Verbal irony plays less of a role in David Copperfield than in some other Dickens's novels because there is no omniscient narrator to comment wryly on the characters from a remove. Nonetheless, verbal irony is one of Dickens's trademarks, and an example of it can be found in Chapter 34, when David finds his aunt in his apartment:
‘Let me draw the sofa here, or the easy chair, aunt,’ said I. ‘Why should you be so uncomfortable?’
‘Thank you, Trot,’ replied my aunt, ‘I prefer to sit upon my property.’ Here my aunt looked hard at Mrs Crupp, and observed, ‘We needn’t trouble you to wait, ma’am.’
Betsey Trotwood explicitly means that she would rather sit on her suitcase than on David's furniture. It is not that she is more comfortable on a suitcase than she would be on a couch, which is what David accepts as her meaning. What Betsey really means is the opposite: there is no saving her from discomfort in this situation. She prefers to be self-sufficient and rely exclusively on her own "property." Despite this preference, she is about to humble herself to ask David if she might move in with him since she has lost most of her own wealth. In fact, Betsey does seem to be sitting on practically all of her own property at once, at least what is available to her. She is supremely uncomfortable and would prefer not to be in David's apartment at all.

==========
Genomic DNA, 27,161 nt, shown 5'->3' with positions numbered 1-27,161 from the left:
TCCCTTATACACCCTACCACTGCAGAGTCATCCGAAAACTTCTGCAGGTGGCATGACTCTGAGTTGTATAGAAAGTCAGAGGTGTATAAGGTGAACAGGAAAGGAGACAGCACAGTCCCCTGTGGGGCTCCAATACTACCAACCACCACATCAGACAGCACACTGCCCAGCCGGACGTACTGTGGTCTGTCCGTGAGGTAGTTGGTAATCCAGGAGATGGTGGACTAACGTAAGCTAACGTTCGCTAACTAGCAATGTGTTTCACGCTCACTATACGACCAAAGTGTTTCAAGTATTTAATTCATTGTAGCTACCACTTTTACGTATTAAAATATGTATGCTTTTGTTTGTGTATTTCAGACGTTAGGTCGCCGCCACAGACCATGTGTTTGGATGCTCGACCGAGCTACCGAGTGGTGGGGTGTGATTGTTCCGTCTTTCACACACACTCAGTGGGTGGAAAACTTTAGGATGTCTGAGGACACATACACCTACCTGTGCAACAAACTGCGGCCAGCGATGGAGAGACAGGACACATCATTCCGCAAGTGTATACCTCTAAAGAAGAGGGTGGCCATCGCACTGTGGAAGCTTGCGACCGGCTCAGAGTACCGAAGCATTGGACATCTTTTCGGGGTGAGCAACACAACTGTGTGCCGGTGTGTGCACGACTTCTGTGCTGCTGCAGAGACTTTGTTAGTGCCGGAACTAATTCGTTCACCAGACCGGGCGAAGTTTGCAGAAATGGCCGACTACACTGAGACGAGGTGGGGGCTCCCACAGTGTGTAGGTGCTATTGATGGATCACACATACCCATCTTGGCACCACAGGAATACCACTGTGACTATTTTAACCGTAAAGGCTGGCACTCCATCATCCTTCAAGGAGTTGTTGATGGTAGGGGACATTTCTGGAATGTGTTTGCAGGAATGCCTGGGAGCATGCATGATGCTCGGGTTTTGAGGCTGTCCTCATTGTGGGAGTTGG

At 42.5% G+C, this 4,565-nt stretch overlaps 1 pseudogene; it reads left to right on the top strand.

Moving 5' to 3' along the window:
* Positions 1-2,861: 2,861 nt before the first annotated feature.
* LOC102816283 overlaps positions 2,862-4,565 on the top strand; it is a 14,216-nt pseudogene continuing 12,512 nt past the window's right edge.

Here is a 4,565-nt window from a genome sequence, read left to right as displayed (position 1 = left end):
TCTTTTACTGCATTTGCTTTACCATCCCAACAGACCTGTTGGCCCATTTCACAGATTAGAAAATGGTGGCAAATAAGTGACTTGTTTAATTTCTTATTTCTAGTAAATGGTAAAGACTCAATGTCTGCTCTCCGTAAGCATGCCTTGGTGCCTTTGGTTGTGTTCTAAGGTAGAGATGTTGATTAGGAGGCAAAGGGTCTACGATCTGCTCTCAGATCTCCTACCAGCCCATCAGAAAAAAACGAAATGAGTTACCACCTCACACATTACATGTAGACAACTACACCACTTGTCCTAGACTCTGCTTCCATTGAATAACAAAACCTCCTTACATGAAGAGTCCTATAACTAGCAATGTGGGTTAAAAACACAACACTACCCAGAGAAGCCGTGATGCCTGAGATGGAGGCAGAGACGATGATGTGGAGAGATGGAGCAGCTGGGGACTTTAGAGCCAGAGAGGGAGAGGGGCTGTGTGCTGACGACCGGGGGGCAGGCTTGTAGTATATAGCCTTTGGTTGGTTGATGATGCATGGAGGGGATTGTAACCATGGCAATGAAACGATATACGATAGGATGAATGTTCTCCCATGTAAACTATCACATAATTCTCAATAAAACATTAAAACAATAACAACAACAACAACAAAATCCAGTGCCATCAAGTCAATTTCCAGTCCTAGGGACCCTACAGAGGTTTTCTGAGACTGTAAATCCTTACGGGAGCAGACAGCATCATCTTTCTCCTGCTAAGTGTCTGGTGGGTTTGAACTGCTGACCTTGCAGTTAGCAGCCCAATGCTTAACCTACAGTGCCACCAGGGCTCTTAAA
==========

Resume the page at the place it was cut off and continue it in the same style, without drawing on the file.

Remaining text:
Betsey continues her verbal irony when she tells Mrs. Crupp, "We needn't trouble you to wait, ma'am." Betsey is embarrassed about the conversation she is about to start with David. David is renting from Mrs. Crupp, which means Mrs. Crupp is about to become Betsey's landlady, too. Betsey is used to being her own landlady, so this is a step down for her. She explicitly claims to be concerned about "troubling" Mrs. Crupp, but she is using this politeness to thinly veil a request to be left in privacy. Verbal irony often allows characters to insult one another without appearing outwardly rude. Here, Betsey uses it to put everyone else at ease about an awkward situation. She is proving herself to handle changes in fortune with discomfort but with stoic grace. She is only going to ask David for as much help as she must, and she is not going to become as morose about it as someone like Mrs. Micawber.